TUESDAY, May 4 (HealthDay News) -- Some people with Alzheimer's disease may be helped by a brain shunt normally used to treat another, less common neurological condition, new research suggests.
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The other condition, normal pressure hydrocephalus (NPH), occurs when excess cerebrospinal fluid builds up in the ventricles, or cavities, deep within the brain. The reasons for the build-up of fluid are unknown, but it tends to occur in older people, said study author Dr. Sebastian Koga, a senior resident and surgeon in the department of neurosurgery at University of Virginia Health Science Center.
When diagnosing NPH, doctors look for three specific symptoms: difficulty walking (gait disturbances), urinary incontinence and dementia, or memory loss. The condition can often be slowed or relieved through a surgical procedure in which a shunt is implanted in the brain to drain fluid into the abdominal cavity, where it's harmlessly reabsorbed, Koga said.
In the study, Koga and his colleagues took brain biopsies from 50 patients who had been diagnosed with NPH and who had shunt surgery.
After the surgery, the researchers followed patients for an average of 26 months. Nearly half (47%) had a significant improvement in their symptoms.
But about 21% saw no benefit and 30% continued to decline rapidly, Koga said.
In analyzing the brain tissue, the researchers found that the patients most likely to not improve or to decline also had high counts of amyloid plaques and neurofibrillary tangles, the hallmarks of Alzheimer's disease.
While one possible conclusion is that these patients also had Alzheimer's, another possibility is that both conditions share underlying similarities, and that shunting could also help some of those with Alzheimer's, Koga said.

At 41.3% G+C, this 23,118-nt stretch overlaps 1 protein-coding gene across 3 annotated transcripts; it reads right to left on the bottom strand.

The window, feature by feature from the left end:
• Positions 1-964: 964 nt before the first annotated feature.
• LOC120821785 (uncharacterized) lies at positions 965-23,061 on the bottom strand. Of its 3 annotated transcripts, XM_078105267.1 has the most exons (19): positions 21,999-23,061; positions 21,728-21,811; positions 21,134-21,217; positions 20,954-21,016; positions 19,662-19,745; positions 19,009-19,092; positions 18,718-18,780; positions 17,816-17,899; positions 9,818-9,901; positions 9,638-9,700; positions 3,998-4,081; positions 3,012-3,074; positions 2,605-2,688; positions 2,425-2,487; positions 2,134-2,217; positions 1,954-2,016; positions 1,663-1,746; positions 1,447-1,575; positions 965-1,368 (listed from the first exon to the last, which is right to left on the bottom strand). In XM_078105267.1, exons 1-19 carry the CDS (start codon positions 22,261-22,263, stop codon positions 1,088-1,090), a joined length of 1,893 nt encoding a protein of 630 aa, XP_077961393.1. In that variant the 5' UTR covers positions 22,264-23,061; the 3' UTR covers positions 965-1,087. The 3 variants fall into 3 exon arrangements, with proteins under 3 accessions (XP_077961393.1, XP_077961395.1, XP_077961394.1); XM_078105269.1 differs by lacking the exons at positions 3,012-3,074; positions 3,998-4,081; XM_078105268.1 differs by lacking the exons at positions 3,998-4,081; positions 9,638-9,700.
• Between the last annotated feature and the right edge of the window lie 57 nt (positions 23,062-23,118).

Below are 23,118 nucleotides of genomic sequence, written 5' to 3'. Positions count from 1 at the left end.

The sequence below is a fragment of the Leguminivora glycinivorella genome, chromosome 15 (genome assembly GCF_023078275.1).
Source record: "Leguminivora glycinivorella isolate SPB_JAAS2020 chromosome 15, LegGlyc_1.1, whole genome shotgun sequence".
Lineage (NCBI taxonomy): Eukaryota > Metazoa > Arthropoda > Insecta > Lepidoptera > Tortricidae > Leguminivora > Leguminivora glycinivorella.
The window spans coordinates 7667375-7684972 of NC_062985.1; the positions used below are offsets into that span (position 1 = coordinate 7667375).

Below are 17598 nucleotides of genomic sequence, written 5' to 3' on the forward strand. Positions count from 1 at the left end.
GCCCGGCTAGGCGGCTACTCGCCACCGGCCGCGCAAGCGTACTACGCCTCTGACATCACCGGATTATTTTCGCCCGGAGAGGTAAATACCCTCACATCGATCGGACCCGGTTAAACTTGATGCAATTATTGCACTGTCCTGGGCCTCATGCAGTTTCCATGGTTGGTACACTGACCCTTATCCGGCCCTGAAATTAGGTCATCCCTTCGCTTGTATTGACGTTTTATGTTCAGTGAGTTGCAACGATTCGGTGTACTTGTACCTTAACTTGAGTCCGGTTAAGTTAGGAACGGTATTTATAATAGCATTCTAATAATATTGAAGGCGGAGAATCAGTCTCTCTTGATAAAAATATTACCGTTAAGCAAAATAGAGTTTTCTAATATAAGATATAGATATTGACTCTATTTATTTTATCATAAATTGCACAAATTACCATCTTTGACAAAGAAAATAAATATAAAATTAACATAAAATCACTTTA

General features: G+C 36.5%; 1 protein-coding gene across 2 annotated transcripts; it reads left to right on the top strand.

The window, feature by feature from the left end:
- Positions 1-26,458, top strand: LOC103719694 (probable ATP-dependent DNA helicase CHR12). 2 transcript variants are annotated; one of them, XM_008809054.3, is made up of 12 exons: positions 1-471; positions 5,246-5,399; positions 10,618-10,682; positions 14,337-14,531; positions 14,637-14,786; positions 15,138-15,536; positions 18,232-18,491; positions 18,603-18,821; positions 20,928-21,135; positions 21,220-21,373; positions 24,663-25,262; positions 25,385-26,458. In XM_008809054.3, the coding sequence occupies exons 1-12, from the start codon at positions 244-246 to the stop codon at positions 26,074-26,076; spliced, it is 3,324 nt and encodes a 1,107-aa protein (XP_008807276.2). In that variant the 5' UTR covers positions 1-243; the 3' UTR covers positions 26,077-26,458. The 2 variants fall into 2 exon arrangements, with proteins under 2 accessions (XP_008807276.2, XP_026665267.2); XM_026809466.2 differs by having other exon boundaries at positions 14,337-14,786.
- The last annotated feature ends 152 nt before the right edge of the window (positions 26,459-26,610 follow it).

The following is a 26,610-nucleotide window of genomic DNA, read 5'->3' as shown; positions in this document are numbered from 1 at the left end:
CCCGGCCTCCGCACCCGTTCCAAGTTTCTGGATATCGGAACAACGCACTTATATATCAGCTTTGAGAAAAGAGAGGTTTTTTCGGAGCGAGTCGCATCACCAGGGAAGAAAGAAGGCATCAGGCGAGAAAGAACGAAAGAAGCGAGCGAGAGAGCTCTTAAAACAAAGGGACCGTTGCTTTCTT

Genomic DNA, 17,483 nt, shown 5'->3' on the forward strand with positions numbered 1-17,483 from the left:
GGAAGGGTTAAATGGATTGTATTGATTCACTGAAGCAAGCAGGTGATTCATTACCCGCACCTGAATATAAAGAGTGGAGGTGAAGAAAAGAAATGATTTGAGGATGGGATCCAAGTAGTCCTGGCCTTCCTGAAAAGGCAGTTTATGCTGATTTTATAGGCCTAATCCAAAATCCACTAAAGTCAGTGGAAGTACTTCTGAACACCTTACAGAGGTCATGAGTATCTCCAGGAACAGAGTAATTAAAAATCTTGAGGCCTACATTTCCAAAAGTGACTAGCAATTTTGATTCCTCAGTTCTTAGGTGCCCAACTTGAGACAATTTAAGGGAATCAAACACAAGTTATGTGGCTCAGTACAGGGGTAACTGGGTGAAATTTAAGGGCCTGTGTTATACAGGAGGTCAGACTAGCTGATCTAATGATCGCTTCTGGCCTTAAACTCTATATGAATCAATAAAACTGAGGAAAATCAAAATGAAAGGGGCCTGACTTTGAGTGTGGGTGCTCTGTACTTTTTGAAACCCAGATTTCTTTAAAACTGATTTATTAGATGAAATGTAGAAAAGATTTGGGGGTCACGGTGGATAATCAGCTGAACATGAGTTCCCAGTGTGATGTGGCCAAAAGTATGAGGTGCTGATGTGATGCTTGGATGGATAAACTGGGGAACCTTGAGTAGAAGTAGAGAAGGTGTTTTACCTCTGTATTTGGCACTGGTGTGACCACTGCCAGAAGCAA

"Since 1965, we have been thinking this triage of symptoms -- gait abnormality, urinary incontinence and memory problems -- as a special disease and we have named it normal pressure hydrocephaly," Koga said. "My hypothesis is that NPH is not a specific disease process, but part of a spectrum of dementia."
The research was to be presented Tuesday at the American Association of Neurological Surgeons meeting in Philadelphia.
Since the 1960s, doctors have considered NPH a separate disease from Alzheimer's, which occurs when beta-amyloid protein builds up and forms amyloid plaques and neurofibrillary tangles. The process is thought to kill neurons and lead to the degenerative symptoms of Alzheimer's.
Instead of focusing on the symptoms of NPH, Koga argues, the two conditions may both be caused by tau-protein abnormalities. That means that some of those 5 million to 6 million people with Alzheimer's may also benefit from shunting, something not typically offered to patients diagnosed with Alzheimer's, he added.
"It's theoretically possible that this same surgery could help forestall the symptoms or improve the symptoms of Alzheimer's," Koga said.
One challenge, however, is determining which Alzheimer's patients might benefit from the shunting. The procedure is not something to take lightly. About 10% of people who had the shunt implanted experienced complications, while brain biopsies necessary to measure amyloid plaque and tangles is an invasive procedure.
A better and less invasive solution would be to look for biomarkers that would indicate too much cerebrospinal fluid using a spinal tap, a method Koga and his colleagues are currently investigating.
"When the disease is advanced and patients have this high number of lesions, they will not benefit from being shunted," Koga said. "In the future, we could use biomarkers to predict which patients with dementia will benefit from shunting and which will not."
Dr. Richard Byrne, chairman of neurosurgery at Rush University Medical Center, called the study an "intuitive, intelligent way" of trying to determine how to figure out which patients would be helped by shunt.
Currently, differentiating the two is difficult, Byrne added. Neurologists and neurosurgeons rely on a combination of the patient's symptoms, physical exam, brain scans and draining fluid using a spinal tap to determine if patients show signs of improvement.
"Unfortunately, none of those are perfect tests," Byrne said. "This is a very difficult web to untangle, and they are trying to add some more diagnostic tools. They seem to be making some strides in figuring it out."
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SOURCES: Sebastian Koga, M.D., senior resident and surgeon, University of Virginia Health Science Center, Charlottesville, Va.; Richard Byrne, M.D., chairman, neurosurgery, Rush University Medical Center, Chicago; May 4, 2010, presentation, American Association of Neurological Surgeons, Philadelphia